Cumbria coal mine: What is the controversy about?

By Roger Harrabin
BBC environment analyst

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Image source, Getty Images

The government has been set a deadline of 7 July to decide on whether to go-ahead with a new coal mine in the UK.

The Planning Inspectorate has sent its completed report on the Cumbria mine - including the summer deadline - to Communities Secretary Michael Gove who must now make the final decision.

Boris Johnson has previously said he said he was "not in favour of more coal", but with 40% of the UK's coking coal coming from Russia will the war in Ukraine change the government's approach?

What is the case for the mine?

The area, in north-west England, is dominated by the giant Sellafield nuclear plant, and West Cumbria Mining promises hundreds of well-paid jobs.

Coal from the mine will not be for general energy usage, but to mainly support the steel-making process in the UK.

Currently the industry relies on Russia for nearly half of its coal demand. But Johnson has said he wants the UK "to wean itself off Russian resources" following its unjustified attack on Ukraine.

Using British coal could also save the carbon emitted from shipping it from Australia or North America - it is estimated that 1.28 billion tonnes of carbon are produced from shipping coal around the world.

Why do environmentalists oppose it?

Image source, West Cumbria Mining Company
Image caption,
The project is planned for a site near Whitehaven

The UK, along with other countries, has agreed to drastically cut carbon. The government's climate advisory Climate Change Committee also worries that allowing this mine to open would cause more problems.

It says to meet its carbon-cutting timetable, steel firms must stop burning coal by 2035 - unless they fit expensive technology to capture emissions and bury them underground.

The committee points out that 85% of the Cumbrian coal will be exported anyway, and every extra tonne of coal on the world market will tend to drive down the cost and drive up emissions.

Does the UK steel industry need Cumbrian coal?

This is a controversial issue and few in the industry are prepared to speak publicly.

One said a supply of Cumbrian coal would allow his firm to save some cash by making more flexible orders. But he, and other industry figures I approached, said there were reliable supplies of suitable coal on the world market, and that Cumbrian coal was not essential for their business.

They also think investors will want to put money into clean steel production in future.

What are the alternatives to coal for the steel industry?

Steel-making is a problem area for climate change, but firms are developing technologies like electric arc furnaces - which melt down recycled steel - and hydrogen, which can be used to make steel for cars.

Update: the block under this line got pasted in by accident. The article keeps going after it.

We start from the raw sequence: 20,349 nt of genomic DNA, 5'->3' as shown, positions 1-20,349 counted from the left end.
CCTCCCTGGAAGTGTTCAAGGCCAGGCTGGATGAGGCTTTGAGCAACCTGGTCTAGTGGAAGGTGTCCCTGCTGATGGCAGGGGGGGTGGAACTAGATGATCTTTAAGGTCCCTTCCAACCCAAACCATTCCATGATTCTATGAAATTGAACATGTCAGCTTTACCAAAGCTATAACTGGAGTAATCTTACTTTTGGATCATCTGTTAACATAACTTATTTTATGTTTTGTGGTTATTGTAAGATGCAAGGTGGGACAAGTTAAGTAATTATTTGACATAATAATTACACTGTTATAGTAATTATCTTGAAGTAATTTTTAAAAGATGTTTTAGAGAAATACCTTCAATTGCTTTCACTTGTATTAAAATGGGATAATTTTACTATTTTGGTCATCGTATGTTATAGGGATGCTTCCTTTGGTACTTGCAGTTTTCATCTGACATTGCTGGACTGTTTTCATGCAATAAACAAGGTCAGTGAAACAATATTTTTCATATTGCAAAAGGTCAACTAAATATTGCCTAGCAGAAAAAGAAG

Supporters of the mine say coal will definitely be needed for steel after the climate committee's 2035 deadline.

But the European steel industry, Eurofer, told me clean steel technologies might be available by then - so long as governments support research and development, and block unfair competition from dirty steel imports.

What about the jobs?

Image source, Getty Images
Image caption,
The last deep coal mine, Kellingley Colliery in Yorkshire, was closed in 2015

The firm says the mine will create 500 jobs, but sceptics think that is exaggerated.

Unemployment in the area is lower than the national average, but over 40 Conservative MPs have signed a letter in support of the mine.

Are other countries facing the same dilemmas?

Every nation accepts that carbon emissions should be cut immediately. But countries with valuable fossil fuel reserves don't want to abandon them and the jobs they sustain - even if renewable technologies may create more jobs elsewhere.

This applies to China and the US - where President Biden has not banned fracking. The UK is phasing out coal for electricity from 2024 but ministers suggest there's still a case for producing suitable coal for steel.

The issue is embarrassing for the UK, because it initiated the global "Powering Past Coal" alliance of countries seeking to persuade others to swap jobs in coal for jobs in clean sectors.

What happens now?

Cumbria County Council had originally backed plans for the new mine, but decided in February to review its decision.

The Planning Inspectorate has now completed its report into the mine following a public inquiry which ended in October.

This report has been sent to Mr Gove, who under planning law, is supposed to make that decision without referring to his colleagues. But it's barely conceivable that Boris Johnson, with his reputation on the line, won't find a way of pointing him in the right direction - whichever way he thinks that is.

Follow Roger on Twitter @rharrabin